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Good Start With "Good Riddance": Gracie Abrams Album Review

By Lily Lovette--Eagle Staff Writer


Gracie Abrams is an American singer who specializes in moody, modern, bedroom pop songs. Beginning her fascination with music at an early age, Abrams picked up musical instruments and later on began releasing song covers from artists that inspired her.

Gracie Abrams performing in Chicago on the first night of her Good Riddance tour. (Photo Used Under the Fair Use Provision of the U.S Copyright Code)

While building a fan base she went on to release multiple singles and an EP called minor that was released on July 14, 2020.


She continued making new music and put out a few singles to set the stage for her debut album Good Riddance which was recently released on February 24, 2023.

The Good Riddance album cover. (Photo Used Under the Fair Use Provision of the U.S Copyright Code)

Good Riddance is an album about leaving a relationship you gave up too much for. It dives deeper into reflection and personal accountability in fallen out relationships. It takes a sophisticated approach to whisper pop with its melodic repetition. Abrams references her album title in its opening track “Best”:


“You were the worst of my crimes/you fell hard/I thought, 'Good riddance.'”


This was a kick start to the album. As the music intensifies so does the transparency and depth of Abrams' confessions. Those admissions set the scene for the rest of the album: a journal where the author is well aware everyone can do wrong.


The second track “I Know It Won’t Work” carries that meaning beautifully. It’s about the aftermath of a complicated relationship. Though it's past the end of it, the issues are still ongoing. The chorus is a conversational lyric line with contrasts between her wants. In the first half she expresses her desire to hold on despite knowing she can’t:


“Part of me wants to walk away ‘til you really listen/I’d hate to look at your face and know that we’re feeling different.”


In the second half she turns her desperation on to her past partner trying to place blame for her feelings:


“Why won’t you try moving on for once? That might make it easy/I know we cut all the ties, but you’re never really leavin’.”


Track five on the album is “I Should Hate You” which circles back to the idea of giving too much of yourself for another person. The chorus keeps that same desperation from “I Know It Won’t Work” where Abrams tries to navigate her feelings in a different way: “I should hate you, I feel stupid like I almost crashed my car/Drivin’ home to talk about you at my table in the dark.” She can’t get past her willingness to forgive and tries to form it into regret.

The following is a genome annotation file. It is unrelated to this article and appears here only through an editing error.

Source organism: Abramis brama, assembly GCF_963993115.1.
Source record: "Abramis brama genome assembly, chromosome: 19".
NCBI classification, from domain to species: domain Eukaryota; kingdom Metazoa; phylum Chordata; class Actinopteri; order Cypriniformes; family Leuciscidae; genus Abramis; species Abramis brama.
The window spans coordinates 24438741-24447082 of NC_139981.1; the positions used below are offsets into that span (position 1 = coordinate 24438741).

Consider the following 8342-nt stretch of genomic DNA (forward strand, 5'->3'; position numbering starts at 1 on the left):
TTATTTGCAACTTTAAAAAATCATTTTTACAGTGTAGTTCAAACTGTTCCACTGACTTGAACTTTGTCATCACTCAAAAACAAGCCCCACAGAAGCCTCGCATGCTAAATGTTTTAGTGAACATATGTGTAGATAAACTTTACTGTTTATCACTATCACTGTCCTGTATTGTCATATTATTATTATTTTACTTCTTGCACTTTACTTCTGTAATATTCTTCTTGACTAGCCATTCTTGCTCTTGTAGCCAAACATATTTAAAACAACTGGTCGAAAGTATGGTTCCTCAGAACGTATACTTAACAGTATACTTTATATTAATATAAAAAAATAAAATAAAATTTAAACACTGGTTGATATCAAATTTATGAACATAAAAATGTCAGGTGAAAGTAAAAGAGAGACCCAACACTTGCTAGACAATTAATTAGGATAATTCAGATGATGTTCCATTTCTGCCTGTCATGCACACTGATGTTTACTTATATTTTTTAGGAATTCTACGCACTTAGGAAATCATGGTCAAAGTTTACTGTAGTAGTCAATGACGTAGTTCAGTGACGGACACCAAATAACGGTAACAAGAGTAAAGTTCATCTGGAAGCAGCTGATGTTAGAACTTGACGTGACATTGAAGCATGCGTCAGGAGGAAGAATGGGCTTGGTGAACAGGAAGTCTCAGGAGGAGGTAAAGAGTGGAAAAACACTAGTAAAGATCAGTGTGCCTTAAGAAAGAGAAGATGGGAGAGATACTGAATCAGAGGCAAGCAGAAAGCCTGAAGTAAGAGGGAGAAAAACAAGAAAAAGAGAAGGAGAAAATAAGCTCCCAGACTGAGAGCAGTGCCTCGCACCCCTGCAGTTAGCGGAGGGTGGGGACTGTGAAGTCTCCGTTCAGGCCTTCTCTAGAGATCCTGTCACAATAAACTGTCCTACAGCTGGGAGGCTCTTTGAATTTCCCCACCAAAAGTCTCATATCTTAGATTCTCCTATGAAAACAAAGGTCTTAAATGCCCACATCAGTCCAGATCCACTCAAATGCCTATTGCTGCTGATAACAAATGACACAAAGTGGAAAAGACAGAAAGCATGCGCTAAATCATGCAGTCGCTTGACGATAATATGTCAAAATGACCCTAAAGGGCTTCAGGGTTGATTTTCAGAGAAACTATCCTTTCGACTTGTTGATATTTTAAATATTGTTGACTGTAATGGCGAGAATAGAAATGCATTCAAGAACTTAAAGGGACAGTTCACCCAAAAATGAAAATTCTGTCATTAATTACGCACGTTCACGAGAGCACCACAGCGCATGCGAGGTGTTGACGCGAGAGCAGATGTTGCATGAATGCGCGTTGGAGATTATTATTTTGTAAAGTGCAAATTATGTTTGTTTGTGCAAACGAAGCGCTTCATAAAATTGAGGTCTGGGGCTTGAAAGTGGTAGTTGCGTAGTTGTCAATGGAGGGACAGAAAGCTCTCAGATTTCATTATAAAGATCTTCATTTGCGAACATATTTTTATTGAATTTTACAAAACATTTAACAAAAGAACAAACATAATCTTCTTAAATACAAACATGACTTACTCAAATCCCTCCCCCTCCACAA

Abrams performing "Fault Line" and "The Blue" back to back at her Nashville show. (Photo Used Under the Fair Use Provision of the U.S Copyright Code)

Track ten “Fault Line” and track eleven “The Blue” go hand in hand. “Fault Line” features intoxicating sentiments about falling back into old habits and damaging choices:


“All my imaginary friends are scared of you/I’ve gone and cried to them in our bedroom/Most nights, I will pretend I left this sooner. ”


It paints a riveting picture of unstable partnership and the mental pandemonium it brings. In similar fashion “The Blue” - the only true love song on the album - delves into a mystic single strum ballad that sends listeners into a deep blue ocean of vulnerability and electrifying emotions. “What are you doing to me now?” Abrams asks in a simple yet impactful line in “The Blue.” She clearly asks her confidante what they are making her feel, for she doesn’t know how to explain it herself.


“Right now” is the outro to Good Riddance and it holds a significant parallel to the rest of the album as Abrams considers the nuances of growing up. Pushing aside her hurtful relationships, it’s almost as if she raises her chin and sees the things she has been missing:


“Left my past life on the ground. Think I’m more alive, somehow. I feel like myself right now.”


Abrams' words are strongest when she centers her youth, acknowledging her possible naivete. Instead of handling her emotions with relief or anger, she probes them with guilt and regret. This album was a delicate voicing of her unanswered questions. Like her previous work, Abrams' put her vulnerability into words and connected with the thoughts and feelings of her fans.





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